War of the Rebellion: Serial 007 Page 0229 Chapter XVII. CAPTURE OF FORT DONELSON, TENN.

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out particular cases. The conduct of the various companies was uniformly good and worthy of the highest praise. The loss on the second day was not so great as the first, although the fire was more severe, but we were not so much exposed to the fire of grape, which was very destructive on the first day. Inclosed I send a list of the killed and wounded.*

I am, respectfully, your obedient servant,

JAMES C. VEATCH,

Colonel Twenty-fifth Regiment Indiana Volunteers.

Colonel J. G. LAUMAN,

Commanding Fourth Brigade, Second Division.

Numbers 31. Report of Colonel James M. Tuttle, Second Iowa Infantry.

HEADQUARTERS SECOND IOWA INFANTRY,

Fort Donelson, Tenn., February 18, 1862.

COLONEL: I have the honor to report to you the part which my command took in the capture of this place:

The Second Regiment Iowa Infantry was transported up the Cumberland River on the steamer McGill, and landed about 3 miles below the fort on the 14th instant, and immediately marched to the headquarters of General Smith, where I arrived about 11 a. m. of the same day, and was by General Grant assigned to General Smith's division and by General Smith to your brigade. When we arrived at the top of the hill, nearly opposite the right of the enemy's works, in pursuance of an order from you I deployed Companies A and B as skirmishers. They immediately crossed a ravine in front of our line and skirmished until night, when they were called in.

In the mean time the regiment was assigned position on the extreme left of our forces, where we spent a cold and disagreeable night, without tents or blankets. We remained in this position until 2 p. m. the next day, when we were ordered to storm the fortifications of the enemy in front by advancing the left wing of the regiment, supported a short distance in the ready by the right wing. I took command of the left wing in person and proceeded in line of battle steadily up the hill until we reached the fortifications without firing a gun. On reaching the works we found the enemy fleeing before us, except a few, who were promptly put to the bayonet. I then gave the order to fire, which was responded to with fatal precision until the right wing, with Lieutenant-Colonel Baker, arrived, headed by General Smith, when we formed in line of battle, again under a galling fire, and charged on the encampment across the ravine in front, the enemy still retreating before us. After we had reached the summit of the hill beyond the ravine we made a stand and occupied it for over an hour.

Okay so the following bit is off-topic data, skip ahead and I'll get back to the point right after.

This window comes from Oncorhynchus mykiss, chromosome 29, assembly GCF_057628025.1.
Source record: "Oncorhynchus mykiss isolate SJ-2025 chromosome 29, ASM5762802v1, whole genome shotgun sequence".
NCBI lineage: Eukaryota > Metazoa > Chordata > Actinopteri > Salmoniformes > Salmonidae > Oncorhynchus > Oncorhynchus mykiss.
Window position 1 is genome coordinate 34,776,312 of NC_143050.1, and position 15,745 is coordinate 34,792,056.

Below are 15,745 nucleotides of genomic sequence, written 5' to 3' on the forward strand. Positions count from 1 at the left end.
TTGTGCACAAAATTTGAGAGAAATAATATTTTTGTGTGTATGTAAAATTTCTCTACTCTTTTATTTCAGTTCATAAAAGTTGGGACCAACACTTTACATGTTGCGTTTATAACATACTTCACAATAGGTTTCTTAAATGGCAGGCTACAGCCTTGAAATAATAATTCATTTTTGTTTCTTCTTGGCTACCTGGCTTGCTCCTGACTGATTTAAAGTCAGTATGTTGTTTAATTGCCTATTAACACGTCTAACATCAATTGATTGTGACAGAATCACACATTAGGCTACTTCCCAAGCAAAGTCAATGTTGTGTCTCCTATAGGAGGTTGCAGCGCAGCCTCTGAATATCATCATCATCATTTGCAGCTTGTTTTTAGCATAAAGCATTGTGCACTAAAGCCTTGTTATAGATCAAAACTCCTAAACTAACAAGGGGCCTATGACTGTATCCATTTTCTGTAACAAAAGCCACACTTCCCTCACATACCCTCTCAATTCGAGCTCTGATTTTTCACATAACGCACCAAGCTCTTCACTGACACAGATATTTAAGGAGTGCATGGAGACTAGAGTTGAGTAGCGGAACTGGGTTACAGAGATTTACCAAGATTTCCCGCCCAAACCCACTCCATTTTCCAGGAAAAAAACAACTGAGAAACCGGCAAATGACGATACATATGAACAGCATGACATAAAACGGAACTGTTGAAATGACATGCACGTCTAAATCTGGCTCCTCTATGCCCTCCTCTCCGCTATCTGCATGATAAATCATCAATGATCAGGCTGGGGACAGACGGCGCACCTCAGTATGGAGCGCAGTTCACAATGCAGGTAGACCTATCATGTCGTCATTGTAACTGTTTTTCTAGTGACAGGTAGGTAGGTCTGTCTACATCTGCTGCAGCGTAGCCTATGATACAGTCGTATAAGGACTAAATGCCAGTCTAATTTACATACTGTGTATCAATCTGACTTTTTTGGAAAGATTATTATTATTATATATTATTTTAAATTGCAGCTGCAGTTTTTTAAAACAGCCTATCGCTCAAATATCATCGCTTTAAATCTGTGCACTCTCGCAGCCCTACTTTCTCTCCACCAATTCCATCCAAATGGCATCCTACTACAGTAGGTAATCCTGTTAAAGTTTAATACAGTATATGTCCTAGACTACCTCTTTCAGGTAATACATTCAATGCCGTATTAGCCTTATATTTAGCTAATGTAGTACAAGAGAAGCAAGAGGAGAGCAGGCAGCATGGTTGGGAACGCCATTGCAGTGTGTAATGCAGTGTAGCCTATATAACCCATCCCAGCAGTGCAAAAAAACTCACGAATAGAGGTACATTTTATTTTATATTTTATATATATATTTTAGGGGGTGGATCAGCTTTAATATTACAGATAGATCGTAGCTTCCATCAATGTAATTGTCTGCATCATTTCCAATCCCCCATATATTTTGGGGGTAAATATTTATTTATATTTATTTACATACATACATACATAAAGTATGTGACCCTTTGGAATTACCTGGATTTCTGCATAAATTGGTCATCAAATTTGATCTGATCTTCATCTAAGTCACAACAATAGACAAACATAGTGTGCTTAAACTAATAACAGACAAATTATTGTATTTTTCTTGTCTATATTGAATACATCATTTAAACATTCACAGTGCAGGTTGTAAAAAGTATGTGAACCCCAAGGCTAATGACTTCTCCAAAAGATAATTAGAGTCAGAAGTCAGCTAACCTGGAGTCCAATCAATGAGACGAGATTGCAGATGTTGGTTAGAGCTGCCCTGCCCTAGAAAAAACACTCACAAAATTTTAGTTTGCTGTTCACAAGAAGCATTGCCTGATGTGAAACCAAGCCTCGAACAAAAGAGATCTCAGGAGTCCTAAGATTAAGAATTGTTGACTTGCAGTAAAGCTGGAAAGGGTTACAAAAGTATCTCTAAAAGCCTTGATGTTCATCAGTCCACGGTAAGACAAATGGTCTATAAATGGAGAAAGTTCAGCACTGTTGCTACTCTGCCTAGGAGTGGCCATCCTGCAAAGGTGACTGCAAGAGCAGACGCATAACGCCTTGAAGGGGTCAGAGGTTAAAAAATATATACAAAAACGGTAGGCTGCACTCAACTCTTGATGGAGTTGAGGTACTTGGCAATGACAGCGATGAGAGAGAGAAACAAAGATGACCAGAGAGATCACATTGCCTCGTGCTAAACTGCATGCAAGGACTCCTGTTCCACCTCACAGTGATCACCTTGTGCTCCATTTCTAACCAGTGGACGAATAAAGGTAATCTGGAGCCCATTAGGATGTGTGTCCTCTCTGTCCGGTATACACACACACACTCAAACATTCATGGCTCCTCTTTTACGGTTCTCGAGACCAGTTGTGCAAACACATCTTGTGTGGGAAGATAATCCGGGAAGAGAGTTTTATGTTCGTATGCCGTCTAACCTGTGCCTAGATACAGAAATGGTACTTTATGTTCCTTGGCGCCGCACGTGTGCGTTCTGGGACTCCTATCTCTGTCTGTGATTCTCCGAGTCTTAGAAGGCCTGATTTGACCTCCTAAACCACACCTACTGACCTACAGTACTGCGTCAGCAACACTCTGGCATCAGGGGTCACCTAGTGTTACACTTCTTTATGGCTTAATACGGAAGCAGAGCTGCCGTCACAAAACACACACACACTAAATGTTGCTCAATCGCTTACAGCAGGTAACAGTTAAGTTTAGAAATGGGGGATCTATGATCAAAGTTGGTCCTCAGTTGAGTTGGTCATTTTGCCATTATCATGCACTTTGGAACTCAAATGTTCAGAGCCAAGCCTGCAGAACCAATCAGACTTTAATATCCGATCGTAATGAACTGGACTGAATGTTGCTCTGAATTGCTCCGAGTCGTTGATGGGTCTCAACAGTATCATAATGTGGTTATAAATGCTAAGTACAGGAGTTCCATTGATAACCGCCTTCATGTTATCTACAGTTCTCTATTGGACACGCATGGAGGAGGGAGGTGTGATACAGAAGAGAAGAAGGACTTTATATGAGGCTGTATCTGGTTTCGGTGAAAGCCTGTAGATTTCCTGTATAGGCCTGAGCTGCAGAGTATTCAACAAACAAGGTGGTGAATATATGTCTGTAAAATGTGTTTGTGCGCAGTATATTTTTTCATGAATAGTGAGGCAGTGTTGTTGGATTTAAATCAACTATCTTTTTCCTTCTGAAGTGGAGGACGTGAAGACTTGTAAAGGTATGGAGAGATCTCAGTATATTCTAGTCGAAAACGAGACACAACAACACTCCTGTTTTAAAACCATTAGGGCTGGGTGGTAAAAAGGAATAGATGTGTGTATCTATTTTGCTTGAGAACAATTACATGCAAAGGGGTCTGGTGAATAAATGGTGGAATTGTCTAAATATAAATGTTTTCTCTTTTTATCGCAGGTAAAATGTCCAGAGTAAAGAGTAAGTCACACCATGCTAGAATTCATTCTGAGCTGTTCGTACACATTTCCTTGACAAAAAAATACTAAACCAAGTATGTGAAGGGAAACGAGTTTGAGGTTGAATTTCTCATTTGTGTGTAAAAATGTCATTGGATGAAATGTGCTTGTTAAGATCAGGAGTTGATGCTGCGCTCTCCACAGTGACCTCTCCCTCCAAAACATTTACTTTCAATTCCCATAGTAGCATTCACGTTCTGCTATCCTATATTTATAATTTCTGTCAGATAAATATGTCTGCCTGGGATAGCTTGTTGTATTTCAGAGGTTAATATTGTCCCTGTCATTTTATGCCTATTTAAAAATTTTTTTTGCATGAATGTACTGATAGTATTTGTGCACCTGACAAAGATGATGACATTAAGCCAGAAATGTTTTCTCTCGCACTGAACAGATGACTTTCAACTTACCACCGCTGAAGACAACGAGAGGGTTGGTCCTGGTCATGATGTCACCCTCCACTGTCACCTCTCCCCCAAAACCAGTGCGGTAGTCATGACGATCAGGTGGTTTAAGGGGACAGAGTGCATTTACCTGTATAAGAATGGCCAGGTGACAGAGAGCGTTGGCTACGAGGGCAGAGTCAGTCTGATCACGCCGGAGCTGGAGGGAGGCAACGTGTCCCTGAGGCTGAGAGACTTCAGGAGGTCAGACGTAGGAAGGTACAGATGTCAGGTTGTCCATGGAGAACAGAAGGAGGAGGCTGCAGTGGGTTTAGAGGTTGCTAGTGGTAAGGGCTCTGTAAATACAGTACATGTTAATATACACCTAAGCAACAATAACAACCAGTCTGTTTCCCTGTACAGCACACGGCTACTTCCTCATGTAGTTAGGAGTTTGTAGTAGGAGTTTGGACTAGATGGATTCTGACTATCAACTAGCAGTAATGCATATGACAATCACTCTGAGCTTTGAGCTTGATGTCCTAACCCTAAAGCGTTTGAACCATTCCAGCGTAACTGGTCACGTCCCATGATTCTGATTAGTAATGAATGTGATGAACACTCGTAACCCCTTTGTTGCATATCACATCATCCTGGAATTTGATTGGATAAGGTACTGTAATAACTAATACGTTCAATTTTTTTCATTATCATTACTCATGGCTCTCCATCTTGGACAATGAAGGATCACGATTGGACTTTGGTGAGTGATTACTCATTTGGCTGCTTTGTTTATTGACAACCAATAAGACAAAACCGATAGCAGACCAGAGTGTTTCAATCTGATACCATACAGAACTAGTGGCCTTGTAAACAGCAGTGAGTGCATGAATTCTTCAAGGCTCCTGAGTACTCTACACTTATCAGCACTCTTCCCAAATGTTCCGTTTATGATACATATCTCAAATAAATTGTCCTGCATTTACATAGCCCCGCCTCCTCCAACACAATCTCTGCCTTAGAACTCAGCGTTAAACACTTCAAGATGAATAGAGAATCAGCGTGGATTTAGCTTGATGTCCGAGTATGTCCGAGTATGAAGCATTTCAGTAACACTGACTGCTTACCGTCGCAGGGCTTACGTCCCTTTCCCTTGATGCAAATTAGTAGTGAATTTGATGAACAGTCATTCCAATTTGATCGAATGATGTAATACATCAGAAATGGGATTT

In the mean time the enemy were being re-enforced, and one of our regiments poured a disastrous fire upon us in the rear. Our ammunition being nearly exhausted, I ordered my command to fall back to the entrenchments, which they did steadily and in good order.

I am not able to name the regiment which fired upon our rear, but I do know that the greater part of the casualties we received at that point

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* See p. 168.

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